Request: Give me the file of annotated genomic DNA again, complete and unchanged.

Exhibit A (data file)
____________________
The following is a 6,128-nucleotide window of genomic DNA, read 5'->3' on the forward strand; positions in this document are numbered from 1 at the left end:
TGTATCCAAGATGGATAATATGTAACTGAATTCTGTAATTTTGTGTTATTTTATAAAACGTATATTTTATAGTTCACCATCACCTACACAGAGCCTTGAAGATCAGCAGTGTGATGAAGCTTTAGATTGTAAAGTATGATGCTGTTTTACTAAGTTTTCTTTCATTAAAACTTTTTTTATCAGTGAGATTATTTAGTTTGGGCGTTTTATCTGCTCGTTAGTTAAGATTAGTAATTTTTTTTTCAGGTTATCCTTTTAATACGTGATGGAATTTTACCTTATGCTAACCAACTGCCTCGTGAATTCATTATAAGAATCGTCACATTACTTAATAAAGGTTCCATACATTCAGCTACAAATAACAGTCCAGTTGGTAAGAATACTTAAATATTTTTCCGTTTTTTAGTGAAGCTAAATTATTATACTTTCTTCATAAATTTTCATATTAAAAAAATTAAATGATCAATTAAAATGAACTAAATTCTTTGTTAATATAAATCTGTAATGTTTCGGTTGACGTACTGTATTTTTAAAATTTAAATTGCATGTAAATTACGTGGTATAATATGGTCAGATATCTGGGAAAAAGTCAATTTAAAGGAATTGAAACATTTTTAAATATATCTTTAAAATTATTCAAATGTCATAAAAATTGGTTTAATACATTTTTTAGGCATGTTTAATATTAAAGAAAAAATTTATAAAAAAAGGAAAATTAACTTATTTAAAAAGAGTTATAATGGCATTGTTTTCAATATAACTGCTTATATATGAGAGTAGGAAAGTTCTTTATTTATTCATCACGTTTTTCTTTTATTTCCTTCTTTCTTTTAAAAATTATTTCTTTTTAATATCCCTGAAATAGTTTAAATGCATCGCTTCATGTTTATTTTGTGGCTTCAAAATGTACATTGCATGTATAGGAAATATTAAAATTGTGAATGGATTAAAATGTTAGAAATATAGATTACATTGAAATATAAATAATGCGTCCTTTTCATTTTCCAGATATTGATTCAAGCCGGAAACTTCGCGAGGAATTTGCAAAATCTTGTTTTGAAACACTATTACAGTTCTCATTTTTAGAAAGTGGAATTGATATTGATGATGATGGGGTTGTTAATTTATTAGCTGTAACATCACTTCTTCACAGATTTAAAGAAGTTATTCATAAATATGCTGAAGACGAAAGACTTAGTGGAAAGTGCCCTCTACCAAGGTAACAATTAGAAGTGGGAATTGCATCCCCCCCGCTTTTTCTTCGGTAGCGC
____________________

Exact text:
The following is a 6,128-nucleotide window of genomic DNA, read 5'->3' on the forward strand; positions in this document are numbered from 1 at the left end:
TGTATCCAAGATGGATAATATGTAACTGAATTCTGTAATTTTGTGTTATTTTATAAAACGTATATTTTATAGTTCACCATCACCTACACAGAGCCTTGAAGATCAGCAGTGTGATGAAGCTTTAGATTGTAAAGTATGATGCTGTTTTACTAAGTTTTCTTTCATTAAAACTTTTTTTATCAGTGAGATTATTTAGTTTGGGCGTTTTATCTGCTCGTTAGTTAAGATTAGTAATTTTTTTTTCAGGTTATCCTTTTAATACGTGATGGAATTTTACCTTATGCTAACCAACTGCCTCGTGAATTCATTATAAGAATCGTCACATTACTTAATAAAGGTTCCATACATTCAGCTACAAATAACAGTCCAGTTGGTAAGAATACTTAAATATTTTTCCGTTTTTTAGTGAAGCTAAATTATTATACTTTCTTCATAAATTTTCATATTAAAAAAATTAAATGATCAATTAAAATGAACTAAATTCTTTGTTAATATAAATCTGTAATGTTTCGGTTGACGTACTGTATTTTTAAAATTTAAATTGCATGTAAATTACGTGGTATAATATGGTCAGATATCTGGGAAAAAGTCAATTTAAAGGAATTGAAACATTTTTAAATATATCTTTAAAATTATTCAAATGTCATAAAAATTGGTTTAATACATTTTTTAGGCATGTTTAATATTAAAGAAAAAATTTATAAAAAAAGGAAAATTAACTTATTTAAAAAGAGTTATAATGGCATTGTTTTCAATATAACTGCTTATATATGAGAGTAGGAAAGTTCTTTATTTATTCATCACGTTTTTCTTTTATTTCCTTCTTTCTTTTAAAAATTATTTCTTTTTAATATCCCTGAAATAGTTTAAATGCATCGCTTCATGTTTATTTTGTGGCTTCAAAATGTACATTGCATGTATAGGAAATATTAAAATTGTGAATGGATTAAAATGTTAGAAATATAGATTACATTGAAATATAAATAATGCGTCCTTTTCATTTTCCAGATATTGATTCAAGCCGGAAACTTCGCGAGGAATTTGCAAAATCTTGTTTTGAAACACTATTACAGTTCTCATTTTTAGAAAGTGGAATTGATATTGATGATGATGGGGTTGTTAATTTATTAGCTGTAACATCACTTCTTCACAGATTTAAAGAAGTTATTCATAAATATGCTGAAGACGAAAGACTTAGTGGAAAGTGCCCTCTACCAAGGTAACAATTAGAAGTGGGAATTGCATCCCCCCCGCTTTTTCTTCGGTAGCGC